Sunday, 25 March 2007

Let's Get Functional

Last week I watched Harold Abelson's introductory SICP lecture, courtesy of Google Video. SICP is short for Structure and Interpretation of Computer Programs, which is a much copied course given at MIT, and the title of Abelman and Sussman's now classic introductory text to Computer Science. Besides the video lectures, the complete text is available from the above link online. Thank-you!

Talk about insightful! This is what Computer Science is really about. Probably more advanced than most undergraduates can cope with, I am taking the time to look at these classic texts because I suspect that functional programming (FP) is about to become much more important.

Why? Besides the intrinsic pleasure in learning and extending oneself, multi-core CPUs are starting to go main-stream, and I believe that FP is our best hope to take advantage of a new age of parallel hardware.

So I plan to brush up by going through some / most of SICP (and doing the exercises), before moving on to one or more of Haskell (especially for monads), OCaml, and F#.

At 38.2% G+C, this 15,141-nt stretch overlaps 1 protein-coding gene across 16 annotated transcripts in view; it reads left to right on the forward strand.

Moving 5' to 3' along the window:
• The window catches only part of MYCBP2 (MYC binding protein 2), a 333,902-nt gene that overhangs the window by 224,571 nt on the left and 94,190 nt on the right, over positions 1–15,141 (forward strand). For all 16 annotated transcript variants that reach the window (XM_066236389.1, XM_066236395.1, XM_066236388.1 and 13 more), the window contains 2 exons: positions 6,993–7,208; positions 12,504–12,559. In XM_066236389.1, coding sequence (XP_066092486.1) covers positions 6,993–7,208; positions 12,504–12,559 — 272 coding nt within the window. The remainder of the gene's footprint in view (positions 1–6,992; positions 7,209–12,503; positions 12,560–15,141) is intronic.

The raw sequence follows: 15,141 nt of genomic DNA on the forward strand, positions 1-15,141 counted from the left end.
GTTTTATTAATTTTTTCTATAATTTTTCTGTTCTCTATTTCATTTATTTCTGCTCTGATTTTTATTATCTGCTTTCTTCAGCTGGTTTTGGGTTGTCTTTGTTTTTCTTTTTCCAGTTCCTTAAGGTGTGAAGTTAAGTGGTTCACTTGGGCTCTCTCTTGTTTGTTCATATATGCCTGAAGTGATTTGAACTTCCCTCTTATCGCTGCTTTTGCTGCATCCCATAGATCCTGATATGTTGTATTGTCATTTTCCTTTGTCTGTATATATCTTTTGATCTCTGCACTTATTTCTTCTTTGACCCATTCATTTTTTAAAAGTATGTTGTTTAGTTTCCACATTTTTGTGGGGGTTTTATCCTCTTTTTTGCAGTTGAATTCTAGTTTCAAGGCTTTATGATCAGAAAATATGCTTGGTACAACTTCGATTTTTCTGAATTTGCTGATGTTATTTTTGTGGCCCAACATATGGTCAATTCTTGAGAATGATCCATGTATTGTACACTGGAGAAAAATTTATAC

SICP is draws many examples from mathematics, so with my background it looks very inviting. Others may prefer How To Design Programs, another freely available text.

* * *

Abelson says that when you look into a computer language, you should ask:
  • What are the primitives?
  • What are the means of combination?
  • What are the means of abstraction?
The primitives are the "building blocks"; the means of combination are the ways of putting the primitives together; and the means of abstraction are ways of building composites (out of primitives and other composites) when the primitives are insufficient. If the composites are then indistinguishable from the primitives, you have something truly powerful.

This prompted an interesting thought the following day:
Do these criteria also apply to computer applications?
More on this later ...

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